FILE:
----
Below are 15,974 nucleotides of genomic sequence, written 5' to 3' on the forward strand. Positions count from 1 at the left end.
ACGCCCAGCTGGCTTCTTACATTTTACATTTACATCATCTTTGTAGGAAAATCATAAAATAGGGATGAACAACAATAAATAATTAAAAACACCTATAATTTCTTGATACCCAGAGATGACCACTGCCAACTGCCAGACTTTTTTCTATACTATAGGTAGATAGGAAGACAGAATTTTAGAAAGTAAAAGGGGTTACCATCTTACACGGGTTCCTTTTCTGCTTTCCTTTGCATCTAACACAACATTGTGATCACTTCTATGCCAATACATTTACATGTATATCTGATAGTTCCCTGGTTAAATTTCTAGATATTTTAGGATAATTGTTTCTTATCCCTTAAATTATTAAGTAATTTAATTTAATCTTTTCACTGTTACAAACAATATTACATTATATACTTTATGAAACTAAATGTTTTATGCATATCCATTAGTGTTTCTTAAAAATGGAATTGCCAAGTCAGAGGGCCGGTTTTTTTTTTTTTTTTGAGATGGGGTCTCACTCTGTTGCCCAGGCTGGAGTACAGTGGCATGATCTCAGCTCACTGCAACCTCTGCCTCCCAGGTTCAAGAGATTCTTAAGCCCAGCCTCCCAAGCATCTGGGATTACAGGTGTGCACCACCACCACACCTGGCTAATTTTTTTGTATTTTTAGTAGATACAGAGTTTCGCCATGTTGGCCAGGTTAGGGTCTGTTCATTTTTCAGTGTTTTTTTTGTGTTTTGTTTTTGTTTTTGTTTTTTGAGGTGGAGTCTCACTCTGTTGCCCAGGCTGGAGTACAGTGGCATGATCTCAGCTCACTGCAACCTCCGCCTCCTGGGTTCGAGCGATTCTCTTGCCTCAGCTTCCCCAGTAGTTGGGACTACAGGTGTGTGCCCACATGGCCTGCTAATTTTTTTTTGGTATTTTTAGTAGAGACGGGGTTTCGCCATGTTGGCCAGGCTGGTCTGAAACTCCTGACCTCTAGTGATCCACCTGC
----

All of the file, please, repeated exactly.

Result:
Below are 15,974 nucleotides of genomic sequence, written 5' to 3' on the forward strand. Positions count from 1 at the left end.
ACGCCCAGCTGGCTTCTTACATTTTACATTTACATCATCTTTGTAGGAAAATCATAAAATAGGGATGAACAACAATAAATAATTAAAAACACCTATAATTTCTTGATACCCAGAGATGACCACTGCCAACTGCCAGACTTTTTTCTATACTATAGGTAGATAGGAAGACAGAATTTTAGAAAGTAAAAGGGGTTACCATCTTACACGGGTTCCTTTTCTGCTTTCCTTTGCATCTAACACAACATTGTGATCACTTCTATGCCAATACATTTACATGTATATCTGATAGTTCCCTGGTTAAATTTCTAGATATTTTAGGATAATTGTTTCTTATCCCTTAAATTATTAAGTAATTTAATTTAATCTTTTCACTGTTACAAACAATATTACATTATATACTTTATGAAACTAAATGTTTTATGCATATCCATTAGTGTTTCTTAAAAATGGAATTGCCAAGTCAGAGGGCCGGTTTTTTTTTTTTTTTTGAGATGGGGTCTCACTCTGTTGCCCAGGCTGGAGTACAGTGGCATGATCTCAGCTCACTGCAACCTCTGCCTCCCAGGTTCAAGAGATTCTTAAGCCCAGCCTCCCAAGCATCTGGGATTACAGGTGTGCACCACCACCACACCTGGCTAATTTTTTTGTATTTTTAGTAGATACAGAGTTTCGCCATGTTGGCCAGGTTAGGGTCTGTTCATTTTTCAGTGTTTTTTTTGTGTTTTGTTTTTGTTTTTGTTTTTTGAGGTGGAGTCTCACTCTGTTGCCCAGGCTGGAGTACAGTGGCATGATCTCAGCTCACTGCAACCTCCGCCTCCTGGGTTCGAGCGATTCTCTTGCCTCAGCTTCCCCAGTAGTTGGGACTACAGGTGTGTGCCCACATGGCCTGCTAATTTTTTTTTGGTATTTTTAGTAGAGACGGGGTTTCGCCATGTTGGCCAGGCTGGTCTGAAACTCCTGACCTCTAGTGATCCACCTGC